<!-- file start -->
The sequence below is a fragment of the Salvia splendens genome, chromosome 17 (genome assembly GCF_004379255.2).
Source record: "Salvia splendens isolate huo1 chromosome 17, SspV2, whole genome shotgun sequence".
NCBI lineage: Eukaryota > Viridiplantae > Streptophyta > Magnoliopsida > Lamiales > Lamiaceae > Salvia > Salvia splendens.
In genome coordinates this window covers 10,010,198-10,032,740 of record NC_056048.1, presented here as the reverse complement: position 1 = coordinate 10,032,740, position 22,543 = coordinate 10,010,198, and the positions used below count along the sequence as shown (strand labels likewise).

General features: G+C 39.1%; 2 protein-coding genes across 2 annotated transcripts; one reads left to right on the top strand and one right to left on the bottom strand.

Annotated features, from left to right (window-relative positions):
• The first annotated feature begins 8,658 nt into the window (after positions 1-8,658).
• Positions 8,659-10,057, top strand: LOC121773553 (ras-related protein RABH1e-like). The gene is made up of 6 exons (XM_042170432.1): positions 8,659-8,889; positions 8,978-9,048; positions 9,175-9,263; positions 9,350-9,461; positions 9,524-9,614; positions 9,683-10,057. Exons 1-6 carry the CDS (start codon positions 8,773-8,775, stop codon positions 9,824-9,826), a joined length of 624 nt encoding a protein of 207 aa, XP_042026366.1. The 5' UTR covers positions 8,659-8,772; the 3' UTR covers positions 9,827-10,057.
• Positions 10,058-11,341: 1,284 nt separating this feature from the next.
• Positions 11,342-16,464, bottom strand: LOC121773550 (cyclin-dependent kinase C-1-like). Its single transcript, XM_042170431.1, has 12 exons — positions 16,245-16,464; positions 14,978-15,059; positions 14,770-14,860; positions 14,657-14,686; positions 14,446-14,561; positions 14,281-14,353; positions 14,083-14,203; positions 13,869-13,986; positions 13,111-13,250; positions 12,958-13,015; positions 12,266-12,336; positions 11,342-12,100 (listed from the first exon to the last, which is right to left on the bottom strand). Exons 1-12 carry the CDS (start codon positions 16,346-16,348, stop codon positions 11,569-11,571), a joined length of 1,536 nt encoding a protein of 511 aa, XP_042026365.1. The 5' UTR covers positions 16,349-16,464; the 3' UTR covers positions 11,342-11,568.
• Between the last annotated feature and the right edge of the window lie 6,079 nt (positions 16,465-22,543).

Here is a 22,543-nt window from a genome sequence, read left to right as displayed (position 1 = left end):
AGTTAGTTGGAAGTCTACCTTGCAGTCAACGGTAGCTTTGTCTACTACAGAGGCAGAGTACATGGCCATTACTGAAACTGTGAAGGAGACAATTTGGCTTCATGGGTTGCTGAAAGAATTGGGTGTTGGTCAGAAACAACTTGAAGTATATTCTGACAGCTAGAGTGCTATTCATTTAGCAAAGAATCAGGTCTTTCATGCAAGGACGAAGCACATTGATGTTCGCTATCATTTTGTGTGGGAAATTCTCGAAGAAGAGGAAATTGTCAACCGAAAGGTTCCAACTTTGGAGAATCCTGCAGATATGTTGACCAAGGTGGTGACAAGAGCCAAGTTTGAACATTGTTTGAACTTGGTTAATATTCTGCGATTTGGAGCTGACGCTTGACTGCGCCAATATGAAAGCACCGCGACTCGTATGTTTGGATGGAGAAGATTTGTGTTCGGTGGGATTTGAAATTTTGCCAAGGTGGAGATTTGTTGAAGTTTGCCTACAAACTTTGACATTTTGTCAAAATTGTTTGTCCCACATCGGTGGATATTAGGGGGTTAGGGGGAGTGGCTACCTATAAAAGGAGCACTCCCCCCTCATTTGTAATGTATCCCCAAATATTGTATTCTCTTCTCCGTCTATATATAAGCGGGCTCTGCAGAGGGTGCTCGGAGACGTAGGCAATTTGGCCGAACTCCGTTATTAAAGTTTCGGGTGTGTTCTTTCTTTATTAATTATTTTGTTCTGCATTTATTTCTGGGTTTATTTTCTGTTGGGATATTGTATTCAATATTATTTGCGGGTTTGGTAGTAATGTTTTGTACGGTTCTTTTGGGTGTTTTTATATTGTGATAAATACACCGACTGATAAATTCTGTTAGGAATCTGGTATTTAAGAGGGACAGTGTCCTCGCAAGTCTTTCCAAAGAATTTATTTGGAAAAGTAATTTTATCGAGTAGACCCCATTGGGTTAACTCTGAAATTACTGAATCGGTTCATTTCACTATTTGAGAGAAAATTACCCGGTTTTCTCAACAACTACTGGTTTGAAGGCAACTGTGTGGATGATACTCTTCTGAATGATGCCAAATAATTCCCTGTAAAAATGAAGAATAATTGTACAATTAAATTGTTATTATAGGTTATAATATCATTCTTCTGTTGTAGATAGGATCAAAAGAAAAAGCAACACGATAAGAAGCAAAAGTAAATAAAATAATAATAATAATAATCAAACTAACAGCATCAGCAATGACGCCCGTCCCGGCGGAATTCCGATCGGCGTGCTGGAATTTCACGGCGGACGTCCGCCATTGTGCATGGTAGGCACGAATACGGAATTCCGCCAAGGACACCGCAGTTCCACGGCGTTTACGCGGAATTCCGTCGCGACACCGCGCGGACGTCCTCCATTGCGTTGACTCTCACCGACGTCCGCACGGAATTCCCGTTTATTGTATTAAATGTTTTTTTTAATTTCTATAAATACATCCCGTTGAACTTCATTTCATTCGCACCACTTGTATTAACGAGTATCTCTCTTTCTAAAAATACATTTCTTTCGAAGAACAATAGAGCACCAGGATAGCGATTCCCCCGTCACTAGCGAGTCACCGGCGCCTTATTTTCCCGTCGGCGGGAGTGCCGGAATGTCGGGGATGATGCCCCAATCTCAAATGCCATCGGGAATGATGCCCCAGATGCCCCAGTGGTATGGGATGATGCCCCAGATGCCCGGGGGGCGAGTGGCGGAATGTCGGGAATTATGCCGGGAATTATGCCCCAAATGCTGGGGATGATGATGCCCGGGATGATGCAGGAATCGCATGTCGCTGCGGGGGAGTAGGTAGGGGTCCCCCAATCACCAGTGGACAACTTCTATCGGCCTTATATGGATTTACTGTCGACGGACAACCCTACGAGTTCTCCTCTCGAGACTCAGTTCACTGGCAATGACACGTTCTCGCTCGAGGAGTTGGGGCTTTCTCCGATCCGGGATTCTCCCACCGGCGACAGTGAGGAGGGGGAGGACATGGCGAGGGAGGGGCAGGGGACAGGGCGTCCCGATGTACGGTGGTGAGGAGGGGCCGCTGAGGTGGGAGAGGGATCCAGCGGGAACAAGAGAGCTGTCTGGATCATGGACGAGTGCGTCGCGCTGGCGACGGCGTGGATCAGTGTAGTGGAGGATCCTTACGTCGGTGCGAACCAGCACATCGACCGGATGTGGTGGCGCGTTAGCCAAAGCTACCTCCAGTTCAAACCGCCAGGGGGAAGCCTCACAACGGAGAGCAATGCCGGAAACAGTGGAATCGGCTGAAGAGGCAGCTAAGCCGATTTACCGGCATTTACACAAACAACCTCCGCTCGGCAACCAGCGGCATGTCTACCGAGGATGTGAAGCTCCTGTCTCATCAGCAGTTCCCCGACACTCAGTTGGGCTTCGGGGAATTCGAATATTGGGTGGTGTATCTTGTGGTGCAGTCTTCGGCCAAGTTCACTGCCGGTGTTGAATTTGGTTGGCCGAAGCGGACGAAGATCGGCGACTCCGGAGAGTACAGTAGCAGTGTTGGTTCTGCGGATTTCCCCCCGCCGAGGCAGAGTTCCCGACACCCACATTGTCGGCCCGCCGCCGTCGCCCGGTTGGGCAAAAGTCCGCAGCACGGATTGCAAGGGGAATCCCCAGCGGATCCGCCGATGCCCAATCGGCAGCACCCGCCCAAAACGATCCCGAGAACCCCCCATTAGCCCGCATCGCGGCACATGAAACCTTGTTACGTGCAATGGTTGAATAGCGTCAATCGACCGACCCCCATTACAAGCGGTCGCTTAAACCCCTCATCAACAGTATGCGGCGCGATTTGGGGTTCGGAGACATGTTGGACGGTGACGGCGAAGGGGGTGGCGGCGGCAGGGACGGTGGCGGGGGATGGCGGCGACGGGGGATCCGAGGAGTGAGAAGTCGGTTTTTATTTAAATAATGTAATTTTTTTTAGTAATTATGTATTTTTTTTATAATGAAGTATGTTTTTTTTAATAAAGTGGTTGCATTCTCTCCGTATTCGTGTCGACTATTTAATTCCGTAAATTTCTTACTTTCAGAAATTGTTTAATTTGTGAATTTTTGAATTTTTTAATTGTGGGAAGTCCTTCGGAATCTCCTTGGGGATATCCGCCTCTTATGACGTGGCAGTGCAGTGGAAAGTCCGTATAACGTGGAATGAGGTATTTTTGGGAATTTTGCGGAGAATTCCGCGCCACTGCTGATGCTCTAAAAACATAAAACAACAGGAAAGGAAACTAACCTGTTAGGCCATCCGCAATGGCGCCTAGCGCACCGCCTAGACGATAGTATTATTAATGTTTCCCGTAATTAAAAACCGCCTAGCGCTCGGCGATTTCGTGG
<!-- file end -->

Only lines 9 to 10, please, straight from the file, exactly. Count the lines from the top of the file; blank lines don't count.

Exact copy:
• Positions 10,058-11,341: 1,284 nt separating this feature from the next.
• Positions 11,342-16,464, bottom strand: LOC121773550 (cyclin-dependent kinase C-1-like). Its single transcript, XM_042170431.1, has 12 exons — positions 16,245-16,464; positions 14,978-15,059; positions 14,770-14,860; positions 14,657-14,686; positions 14,446-14,561; positions 14,281-14,353; positions 14,083-14,203; positions 13,869-13,986; positions 13,111-13,250; positions 12,958-13,015; positions 12,266-12,336; positions 11,342-12,100 (listed from the first exon to the last, which is right to left on the bottom strand). Exons 1-12 carry the CDS (start codon positions 16,346-16,348, stop codon positions 11,569-11,571), a joined length of 1,536 nt encoding a protein of 511 aa, XP_042026365.1. The 5' UTR covers positions 16,349-16,464; the 3' UTR covers positions 11,342-11,568.